And I, for one – and as an ex-Northcliffe Newspaper Group Editor – welcome the dedication, drive and determination which today sees the launch of Bristol24-7, the brainchild of ex-Western Daily Press journalist Chris Brown. Bravo.

Its mix of news, opinion, sport, business and comments offers a direct competitor to the grinding online effort rolled out some time ago by the Bristol Evening Post, which is largely a hotch-potch of editorial taken from the newsdesk journalists copy anyway.

The original and online-focused content delivered by Brown could well prove to highlight that the targeted, intense, community-based hyperlocal approach will win through after all. I wish him every success in this exciting news venture.

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At least, that’s what the top brass at Journalism Online are predicting from their latest paid-content business model.

The story on the Guardian’s Digital Content Blog makes for interesting reading: not least due to the optimism, foresight and unshakeable belief the Journalism Online founders have in the model, but also in their faith in the micro-payment niche which appears to be growing in poularity amongst online publishers. This has, I think, real implications for all businesses looking to increase revenues, attention and loyalty via online content and associated offers: heck, look what it’s done for Apple.

What I am really pleased about is the simple fact it all comes back to quality content.

Certainly, judging from his inputs at the Association of Journalism Education Event recently.

The comments and insights from this veteran journalist were particularly relevant for newly-qualified and long-time hacks alike, covering politics, technology, the internet, social media and hyperlocal reporting. I found this especially pertinent:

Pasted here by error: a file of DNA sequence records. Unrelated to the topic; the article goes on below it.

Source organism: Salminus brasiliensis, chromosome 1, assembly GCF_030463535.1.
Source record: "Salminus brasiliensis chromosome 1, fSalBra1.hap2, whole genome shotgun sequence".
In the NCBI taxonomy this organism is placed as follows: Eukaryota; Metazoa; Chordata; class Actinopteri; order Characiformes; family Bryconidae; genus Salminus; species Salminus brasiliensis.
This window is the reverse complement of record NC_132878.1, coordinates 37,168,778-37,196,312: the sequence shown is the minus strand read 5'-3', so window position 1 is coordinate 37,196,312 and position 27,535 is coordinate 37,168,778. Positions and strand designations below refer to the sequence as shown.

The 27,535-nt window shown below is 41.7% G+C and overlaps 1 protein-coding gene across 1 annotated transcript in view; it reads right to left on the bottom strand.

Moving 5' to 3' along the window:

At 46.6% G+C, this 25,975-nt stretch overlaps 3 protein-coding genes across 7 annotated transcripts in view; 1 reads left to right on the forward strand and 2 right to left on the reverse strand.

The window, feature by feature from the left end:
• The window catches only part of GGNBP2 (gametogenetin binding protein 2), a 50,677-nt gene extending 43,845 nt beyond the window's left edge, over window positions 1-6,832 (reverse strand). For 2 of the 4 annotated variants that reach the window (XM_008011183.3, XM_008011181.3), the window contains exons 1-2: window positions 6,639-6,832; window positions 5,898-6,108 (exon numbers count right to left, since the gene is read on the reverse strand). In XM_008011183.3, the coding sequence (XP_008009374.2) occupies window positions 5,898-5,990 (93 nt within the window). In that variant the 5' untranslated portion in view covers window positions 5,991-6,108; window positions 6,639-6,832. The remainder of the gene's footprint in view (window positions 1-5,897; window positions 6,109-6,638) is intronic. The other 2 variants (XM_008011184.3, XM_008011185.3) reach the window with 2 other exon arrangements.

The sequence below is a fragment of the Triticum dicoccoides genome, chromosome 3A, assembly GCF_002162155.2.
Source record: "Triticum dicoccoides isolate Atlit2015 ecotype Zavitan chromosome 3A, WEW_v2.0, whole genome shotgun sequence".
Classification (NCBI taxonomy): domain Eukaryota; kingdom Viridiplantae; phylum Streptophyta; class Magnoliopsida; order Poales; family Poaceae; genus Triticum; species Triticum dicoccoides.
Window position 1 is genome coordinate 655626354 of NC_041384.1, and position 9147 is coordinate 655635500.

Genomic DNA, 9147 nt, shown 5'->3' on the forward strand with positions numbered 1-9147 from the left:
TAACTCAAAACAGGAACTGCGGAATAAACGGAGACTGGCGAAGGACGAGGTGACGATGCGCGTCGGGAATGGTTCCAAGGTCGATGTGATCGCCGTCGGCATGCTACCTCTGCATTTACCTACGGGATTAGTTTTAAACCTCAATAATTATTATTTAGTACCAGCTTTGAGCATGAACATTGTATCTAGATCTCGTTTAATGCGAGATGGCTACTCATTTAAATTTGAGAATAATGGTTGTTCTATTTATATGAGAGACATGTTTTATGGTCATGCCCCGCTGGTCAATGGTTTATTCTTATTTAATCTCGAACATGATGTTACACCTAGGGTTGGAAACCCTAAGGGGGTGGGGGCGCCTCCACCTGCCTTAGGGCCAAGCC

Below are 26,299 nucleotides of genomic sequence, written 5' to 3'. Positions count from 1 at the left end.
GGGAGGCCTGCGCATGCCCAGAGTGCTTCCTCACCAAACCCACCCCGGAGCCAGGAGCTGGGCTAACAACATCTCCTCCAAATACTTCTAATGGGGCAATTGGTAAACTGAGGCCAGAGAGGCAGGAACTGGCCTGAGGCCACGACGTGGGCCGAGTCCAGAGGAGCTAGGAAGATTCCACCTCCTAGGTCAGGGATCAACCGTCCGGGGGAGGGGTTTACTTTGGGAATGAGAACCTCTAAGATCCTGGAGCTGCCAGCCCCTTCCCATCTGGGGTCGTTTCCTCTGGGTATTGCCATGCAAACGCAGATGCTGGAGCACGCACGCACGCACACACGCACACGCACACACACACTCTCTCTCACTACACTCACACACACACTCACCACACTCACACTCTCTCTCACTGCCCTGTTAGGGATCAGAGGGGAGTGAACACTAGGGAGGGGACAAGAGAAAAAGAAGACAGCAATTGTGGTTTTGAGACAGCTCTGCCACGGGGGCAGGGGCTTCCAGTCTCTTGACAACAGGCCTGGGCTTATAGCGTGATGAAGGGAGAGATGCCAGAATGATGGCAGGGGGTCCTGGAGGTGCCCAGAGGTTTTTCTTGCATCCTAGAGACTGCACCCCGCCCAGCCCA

“Start going where there aren’t many hacks, because that’s what will interest people. It’s now more possible to do that than at any other time. It’s an incredible time to be somebody who can retrieve, prioritise, order, create and write in a way that makes it irresistible to read or listen to or view.”

Not an endorsement of citizen journalism, rather a nod to the time-honoured tradition of actually uncovering News.

Wise egg, that Jon Snow…heading off to his Twitter feed now.

At least, not judging from this comment today in the Guardian, regarding the NightJack blog and Times fiasco.

Frightening for bloggers to see that, in light of the ruling against blogger Horton attempting to protect his anonymity against the Times, the subject of blogging vs. journalism raises its head again. Looking at the judgement, journalism is still way ahead when it comes to having the full backing of media law behind it in the ongoing discussion of whether bloggers have any privacy rights.

Tricky subject. One of the keystones of newsroom journalism has always been protection of sources and information.

Granted, so the information is published on a widespread basis, but apart from that, it seems that the newsroom journos have all the protection. The NightJack case is compelling, in that we can see being a blogger and publishing sensitive information can be extremely dangerous when a publishing behemoth feels threatened by it. A massive thumbs-down to the Times here.

Excellent post here on how to integrate content and attention online.

Interesting tips, including cross-linking from bigger sites to gain additional readers, aswell as making sure that the timings of postings – to both Twitter and your blog – are linked carefully together, and in line with your overall blogging strategy.

I am a huge advocate of online content, including blogs and tweets: it raises the game of most content-producers and journalists alike, as well as giving more information to the audiences out there. And let’s face it, from a journalistic perspective, anything which adds value to the audience and stimulates readership loyalty and sales – especially in the current climate – can only be positive.